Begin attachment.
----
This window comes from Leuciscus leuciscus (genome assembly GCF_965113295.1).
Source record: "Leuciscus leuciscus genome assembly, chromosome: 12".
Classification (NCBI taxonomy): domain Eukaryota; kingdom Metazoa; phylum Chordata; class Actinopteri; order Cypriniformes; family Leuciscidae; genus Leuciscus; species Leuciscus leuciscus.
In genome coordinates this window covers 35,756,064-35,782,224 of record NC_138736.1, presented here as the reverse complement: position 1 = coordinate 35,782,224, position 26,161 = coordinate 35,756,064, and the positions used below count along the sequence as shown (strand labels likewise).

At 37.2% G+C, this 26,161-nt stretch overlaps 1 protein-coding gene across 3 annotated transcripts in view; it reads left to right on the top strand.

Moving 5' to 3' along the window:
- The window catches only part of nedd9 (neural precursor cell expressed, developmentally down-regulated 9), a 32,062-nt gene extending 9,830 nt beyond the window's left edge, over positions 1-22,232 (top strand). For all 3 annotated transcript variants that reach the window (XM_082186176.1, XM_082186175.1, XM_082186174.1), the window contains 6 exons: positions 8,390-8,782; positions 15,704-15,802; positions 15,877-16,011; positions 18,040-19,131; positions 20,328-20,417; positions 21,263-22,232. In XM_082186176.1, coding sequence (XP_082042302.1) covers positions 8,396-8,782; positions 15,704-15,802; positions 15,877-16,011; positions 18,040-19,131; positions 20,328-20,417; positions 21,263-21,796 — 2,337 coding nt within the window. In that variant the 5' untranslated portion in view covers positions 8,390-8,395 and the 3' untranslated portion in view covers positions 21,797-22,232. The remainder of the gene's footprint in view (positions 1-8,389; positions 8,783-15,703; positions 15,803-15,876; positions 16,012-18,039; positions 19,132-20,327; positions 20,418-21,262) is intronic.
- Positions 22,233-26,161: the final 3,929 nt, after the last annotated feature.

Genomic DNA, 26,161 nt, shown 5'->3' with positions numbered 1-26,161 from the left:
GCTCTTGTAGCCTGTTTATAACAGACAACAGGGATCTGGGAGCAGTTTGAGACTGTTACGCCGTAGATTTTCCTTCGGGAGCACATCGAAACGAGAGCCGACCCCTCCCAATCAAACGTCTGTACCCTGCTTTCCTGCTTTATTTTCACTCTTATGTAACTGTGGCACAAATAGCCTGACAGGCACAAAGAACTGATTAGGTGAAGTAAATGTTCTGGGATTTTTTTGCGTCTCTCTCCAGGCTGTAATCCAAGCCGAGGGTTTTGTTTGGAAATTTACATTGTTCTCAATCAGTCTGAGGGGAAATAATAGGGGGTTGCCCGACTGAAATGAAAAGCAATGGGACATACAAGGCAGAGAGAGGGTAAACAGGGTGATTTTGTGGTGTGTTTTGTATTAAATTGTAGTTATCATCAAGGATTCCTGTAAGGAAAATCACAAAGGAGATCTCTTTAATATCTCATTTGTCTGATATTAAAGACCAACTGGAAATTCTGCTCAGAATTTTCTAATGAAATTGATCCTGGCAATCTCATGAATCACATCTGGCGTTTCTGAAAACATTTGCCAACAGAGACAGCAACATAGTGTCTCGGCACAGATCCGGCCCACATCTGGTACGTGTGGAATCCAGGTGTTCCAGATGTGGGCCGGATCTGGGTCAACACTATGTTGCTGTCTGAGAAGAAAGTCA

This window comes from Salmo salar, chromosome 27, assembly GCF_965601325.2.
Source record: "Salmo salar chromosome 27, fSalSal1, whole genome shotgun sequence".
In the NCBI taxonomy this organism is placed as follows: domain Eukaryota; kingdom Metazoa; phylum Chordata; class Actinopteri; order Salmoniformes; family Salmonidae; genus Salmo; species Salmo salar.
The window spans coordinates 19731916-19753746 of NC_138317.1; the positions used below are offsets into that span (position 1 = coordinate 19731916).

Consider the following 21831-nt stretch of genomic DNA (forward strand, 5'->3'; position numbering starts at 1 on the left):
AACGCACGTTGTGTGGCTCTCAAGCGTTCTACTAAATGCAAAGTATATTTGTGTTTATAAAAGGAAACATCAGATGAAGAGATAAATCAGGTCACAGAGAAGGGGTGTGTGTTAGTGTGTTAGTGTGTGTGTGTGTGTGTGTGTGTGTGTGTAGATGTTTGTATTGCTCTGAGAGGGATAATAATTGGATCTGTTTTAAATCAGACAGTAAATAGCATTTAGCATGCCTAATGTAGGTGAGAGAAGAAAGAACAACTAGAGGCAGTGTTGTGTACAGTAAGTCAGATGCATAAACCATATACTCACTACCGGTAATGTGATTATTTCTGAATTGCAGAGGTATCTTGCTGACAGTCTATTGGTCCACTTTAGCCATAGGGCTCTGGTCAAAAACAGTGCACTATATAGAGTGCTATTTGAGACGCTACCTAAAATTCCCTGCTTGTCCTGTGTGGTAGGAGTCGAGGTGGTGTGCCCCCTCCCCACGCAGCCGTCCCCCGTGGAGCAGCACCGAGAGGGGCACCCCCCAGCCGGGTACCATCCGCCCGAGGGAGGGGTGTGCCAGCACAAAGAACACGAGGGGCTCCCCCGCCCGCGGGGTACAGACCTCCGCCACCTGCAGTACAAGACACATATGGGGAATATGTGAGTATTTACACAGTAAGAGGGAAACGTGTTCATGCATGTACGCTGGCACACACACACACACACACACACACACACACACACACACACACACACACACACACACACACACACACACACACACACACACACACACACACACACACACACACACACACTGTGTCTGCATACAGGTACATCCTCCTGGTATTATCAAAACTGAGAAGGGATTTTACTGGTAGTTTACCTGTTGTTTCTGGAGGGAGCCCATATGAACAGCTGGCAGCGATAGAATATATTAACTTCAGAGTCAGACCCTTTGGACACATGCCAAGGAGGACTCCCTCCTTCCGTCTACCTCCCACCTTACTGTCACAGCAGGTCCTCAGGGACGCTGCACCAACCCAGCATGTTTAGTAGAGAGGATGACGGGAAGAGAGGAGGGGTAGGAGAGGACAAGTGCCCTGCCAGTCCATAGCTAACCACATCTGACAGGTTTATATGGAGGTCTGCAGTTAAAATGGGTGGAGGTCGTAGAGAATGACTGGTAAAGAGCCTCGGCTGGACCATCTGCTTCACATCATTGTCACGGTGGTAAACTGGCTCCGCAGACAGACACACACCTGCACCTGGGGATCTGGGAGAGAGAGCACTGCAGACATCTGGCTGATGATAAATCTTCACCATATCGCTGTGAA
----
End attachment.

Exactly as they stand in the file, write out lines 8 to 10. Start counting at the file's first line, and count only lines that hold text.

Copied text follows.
- Positions 22,233-26,161: the final 3,929 nt, after the last annotated feature.

Genomic DNA, 26,161 nt, shown 5'->3' with positions numbered 1-26,161 from the left:
GCTCTTGTAGCCTGTTTATAACAGACAACAGGGATCTGGGAGCAGTTTGAGACTGTTACGCCGTAGATTTTCCTTCGGGAGCACATCGAAACGAGAGCCGACCCCTCCCAATCAAACGTCTGTACCCTGCTTTCCTGCTTTATTTTCACTCTTATGTAACTGTGGCACAAATAGCCTGACAGGCACAAAGAACTGATTAGGTGAAGTAAATGTTCTGGGATTTTTTTGCGTCTCTCTCCAGGCTGTAATCCAAGCCGAGGGTTTTGTTTGGAAATTTACATTGTTCTCAATCAGTCTGAGGGGAAATAATAGGGGGTTGCCCGACTGAAATGAAAAGCAATGGGACATACAAGGCAGAGAGAGGGTAAACAGGGTGATTTTGTGGTGTGTTTTGTATTAAATTGTAGTTATCATCAAGGATTCCTGTAAGGAAAATCACAAAGGAGATCTCTTTAATATCTCATTTGTCTGATATTAAAGACCAACTGGAAATTCTGCTCAGAATTTTCTAATGAAATTGATCCTGGCAATCTCATGAATCACATCTGGCGTTTCTGAAAACATTTGCCAACAGAGACAGCAACATAGTGTCTCGGCACAGATCCGGCCCACATCTGGTACGTGTGGAATCCAGGTGTTCCAGATGTGGGCCGGATCTGGGTCAACACTATGTTGCTGTCTGAGAAGAAAGTCA